As concerns mount about the security and integrity of the upcoming midterm elections, White House Wednesday blocked the Secure Elections Act, just as the Senate Rules Committee was slated to begin marking it up.

The Department of Homeland Security (DHS) “has all the statutory authority it needs to assist state and local officials to improve the security of existing election infrastructure,” Yahoo News cited White House spokesperson Lindsay Walters as saying. 
The White House also expressed concern the legislation would stand in violation of “the principles of federalism,” with Walters saying, “We cannot support legislation with inappropriate mandates or that moves power or funding from the states to Washington for the planning and operation of elections.”
The legislation, introduced in March by Sen. Jim Lankford, R-Okla., had significant bipartisan support but also had drawn criticism for not going far enough to ensure election security. It would require states to conduct audits after federal elections and would authorize election heads in every state to revive threat information and share with the federal government.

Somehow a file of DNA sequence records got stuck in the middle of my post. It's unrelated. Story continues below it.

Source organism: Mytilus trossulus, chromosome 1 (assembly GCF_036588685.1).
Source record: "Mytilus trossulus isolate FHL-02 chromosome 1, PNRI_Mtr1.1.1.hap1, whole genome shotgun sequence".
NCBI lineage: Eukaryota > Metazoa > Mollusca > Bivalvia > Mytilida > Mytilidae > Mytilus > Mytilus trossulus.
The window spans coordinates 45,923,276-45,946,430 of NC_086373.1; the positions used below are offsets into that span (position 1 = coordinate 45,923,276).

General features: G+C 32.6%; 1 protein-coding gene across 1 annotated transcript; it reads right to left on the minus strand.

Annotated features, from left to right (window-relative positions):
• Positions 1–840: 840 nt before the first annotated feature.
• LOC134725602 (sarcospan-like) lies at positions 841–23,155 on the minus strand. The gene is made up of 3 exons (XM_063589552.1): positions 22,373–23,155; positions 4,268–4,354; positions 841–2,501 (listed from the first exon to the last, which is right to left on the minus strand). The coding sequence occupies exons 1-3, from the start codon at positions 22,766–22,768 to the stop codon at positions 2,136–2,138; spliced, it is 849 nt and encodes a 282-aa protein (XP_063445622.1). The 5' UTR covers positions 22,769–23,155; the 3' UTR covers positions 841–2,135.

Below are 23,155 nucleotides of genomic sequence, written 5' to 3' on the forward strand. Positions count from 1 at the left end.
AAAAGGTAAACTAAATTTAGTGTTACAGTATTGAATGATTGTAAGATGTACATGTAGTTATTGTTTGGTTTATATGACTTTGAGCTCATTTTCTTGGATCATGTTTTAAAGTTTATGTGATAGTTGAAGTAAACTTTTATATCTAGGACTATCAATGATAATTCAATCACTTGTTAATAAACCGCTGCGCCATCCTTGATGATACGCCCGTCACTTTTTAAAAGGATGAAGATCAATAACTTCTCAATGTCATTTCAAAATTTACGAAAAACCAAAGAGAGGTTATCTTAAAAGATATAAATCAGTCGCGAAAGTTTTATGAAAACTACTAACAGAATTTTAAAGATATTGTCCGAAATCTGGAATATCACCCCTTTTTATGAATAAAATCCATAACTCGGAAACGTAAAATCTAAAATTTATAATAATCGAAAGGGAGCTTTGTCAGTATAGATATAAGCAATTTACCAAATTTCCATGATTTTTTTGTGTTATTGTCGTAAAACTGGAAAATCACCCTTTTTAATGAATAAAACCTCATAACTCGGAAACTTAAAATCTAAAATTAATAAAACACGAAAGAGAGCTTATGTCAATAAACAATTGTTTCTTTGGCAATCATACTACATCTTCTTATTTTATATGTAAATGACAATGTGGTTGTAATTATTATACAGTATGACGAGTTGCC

“The issue of election cybersecurity is very important and more must be done now,” Lankford said in a statement after the White House nixed the bill, adding that “Congressional inaction is unacceptable.”